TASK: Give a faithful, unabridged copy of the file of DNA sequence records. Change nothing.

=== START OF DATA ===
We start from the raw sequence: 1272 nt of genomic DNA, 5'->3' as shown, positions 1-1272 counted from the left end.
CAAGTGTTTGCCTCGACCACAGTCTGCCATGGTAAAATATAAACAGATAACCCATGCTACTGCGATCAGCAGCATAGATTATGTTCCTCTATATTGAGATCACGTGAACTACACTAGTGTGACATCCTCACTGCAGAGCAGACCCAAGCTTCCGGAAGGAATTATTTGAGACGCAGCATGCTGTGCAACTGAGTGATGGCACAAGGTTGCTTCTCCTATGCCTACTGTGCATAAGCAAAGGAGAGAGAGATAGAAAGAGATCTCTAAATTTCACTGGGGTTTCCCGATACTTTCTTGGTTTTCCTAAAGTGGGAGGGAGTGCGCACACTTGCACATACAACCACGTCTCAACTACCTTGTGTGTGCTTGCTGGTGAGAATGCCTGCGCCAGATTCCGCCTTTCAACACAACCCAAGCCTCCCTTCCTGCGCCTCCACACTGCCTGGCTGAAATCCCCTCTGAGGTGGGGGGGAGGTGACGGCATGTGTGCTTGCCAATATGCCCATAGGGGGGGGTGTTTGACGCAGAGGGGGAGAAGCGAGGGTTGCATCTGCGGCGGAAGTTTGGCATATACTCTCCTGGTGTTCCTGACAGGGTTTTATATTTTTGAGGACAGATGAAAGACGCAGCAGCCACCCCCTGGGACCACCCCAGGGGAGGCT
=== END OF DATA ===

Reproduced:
We start from the raw sequence: 1272 nt of genomic DNA, 5'->3' as shown, positions 1-1272 counted from the left end.
CAAGTGTTTGCCTCGACCACAGTCTGCCATGGTAAAATATAAACAGATAACCCATGCTACTGCGATCAGCAGCATAGATTATGTTCCTCTATATTGAGATCACGTGAACTACACTAGTGTGACATCCTCACTGCAGAGCAGACCCAAGCTTCCGGAAGGAATTATTTGAGACGCAGCATGCTGTGCAACTGAGTGATGGCACAAGGTTGCTTCTCCTATGCCTACTGTGCATAAGCAAAGGAGAGAGAGATAGAAAGAGATCTCTAAATTTCACTGGGGTTTCCCGATACTTTCTTGGTTTTCCTAAAGTGGGAGGGAGTGCGCACACTTGCACATACAACCACGTCTCAACTACCTTGTGTGTGCTTGCTGGTGAGAATGCCTGCGCCAGATTCCGCCTTTCAACACAACCCAAGCCTCCCTTCCTGCGCCTCCACACTGCCTGGCTGAAATCCCCTCTGAGGTGGGGGGGAGGTGACGGCATGTGTGCTTGCCAATATGCCCATAGGGGGGGGTGTTTGACGCAGAGGGGGAGAAGCGAGGGTTGCATCTGCGGCGGAAGTTTGGCATATACTCTCCTGGTGTTCCTGACAGGGTTTTATATTTTTGAGGACAGATGAAAGACGCAGCAGCCACCCCCTGGGACCACCCCAGGGGAGGCT